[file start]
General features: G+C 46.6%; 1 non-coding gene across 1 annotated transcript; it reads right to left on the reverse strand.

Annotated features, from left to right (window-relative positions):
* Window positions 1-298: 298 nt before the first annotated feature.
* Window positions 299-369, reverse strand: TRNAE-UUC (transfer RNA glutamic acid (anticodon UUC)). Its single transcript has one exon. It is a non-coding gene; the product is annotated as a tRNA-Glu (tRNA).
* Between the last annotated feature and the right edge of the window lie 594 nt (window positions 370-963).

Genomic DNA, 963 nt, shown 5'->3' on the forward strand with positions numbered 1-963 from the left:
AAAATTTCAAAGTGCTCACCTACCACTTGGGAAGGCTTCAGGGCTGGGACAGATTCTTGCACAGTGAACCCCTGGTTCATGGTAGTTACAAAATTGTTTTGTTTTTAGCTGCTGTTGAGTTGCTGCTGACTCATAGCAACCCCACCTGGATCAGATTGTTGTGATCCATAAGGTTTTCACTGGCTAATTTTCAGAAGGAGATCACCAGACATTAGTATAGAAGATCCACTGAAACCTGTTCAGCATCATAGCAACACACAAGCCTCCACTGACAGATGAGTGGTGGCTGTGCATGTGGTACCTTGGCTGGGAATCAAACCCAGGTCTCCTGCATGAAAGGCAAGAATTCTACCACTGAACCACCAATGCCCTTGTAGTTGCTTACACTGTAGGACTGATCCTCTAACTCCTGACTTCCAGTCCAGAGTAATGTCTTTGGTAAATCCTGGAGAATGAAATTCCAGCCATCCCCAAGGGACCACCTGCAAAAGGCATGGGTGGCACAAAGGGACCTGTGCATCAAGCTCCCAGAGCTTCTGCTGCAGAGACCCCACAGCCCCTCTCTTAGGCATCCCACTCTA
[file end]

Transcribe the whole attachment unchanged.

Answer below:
General features: G+C 46.6%; 1 non-coding gene across 1 annotated transcript; it reads right to left on the reverse strand.

Annotated features, from left to right (window-relative positions):
* Window positions 1-298: 298 nt before the first annotated feature.
* Window positions 299-369, reverse strand: TRNAE-UUC (transfer RNA glutamic acid (anticodon UUC)). Its single transcript has one exon. It is a non-coding gene; the product is annotated as a tRNA-Glu (tRNA).
* Between the last annotated feature and the right edge of the window lie 594 nt (window positions 370-963).

Genomic DNA, 963 nt, shown 5'->3' on the forward strand with positions numbered 1-963 from the left:
AAAATTTCAAAGTGCTCACCTACCACTTGGGAAGGCTTCAGGGCTGGGACAGATTCTTGCACAGTGAACCCCTGGTTCATGGTAGTTACAAAATTGTTTTGTTTTTAGCTGCTGTTGAGTTGCTGCTGACTCATAGCAACCCCACCTGGATCAGATTGTTGTGATCCATAAGGTTTTCACTGGCTAATTTTCAGAAGGAGATCACCAGACATTAGTATAGAAGATCCACTGAAACCTGTTCAGCATCATAGCAACACACAAGCCTCCACTGACAGATGAGTGGTGGCTGTGCATGTGGTACCTTGGCTGGGAATCAAACCCAGGTCTCCTGCATGAAAGGCAAGAATTCTACCACTGAACCACCAATGCCCTTGTAGTTGCTTACACTGTAGGACTGATCCTCTAACTCCTGACTTCCAGTCCAGAGTAATGTCTTTGGTAAATCCTGGAGAATGAAATTCCAGCCATCCCCAAGGGACCACCTGCAAAAGGCATGGGTGGCACAAAGGGACCTGTGCATCAAGCTCCCAGAGCTTCTGCTGCAGAGACCCCACAGCCCCTCTCTTAGGCATCCCACTCTA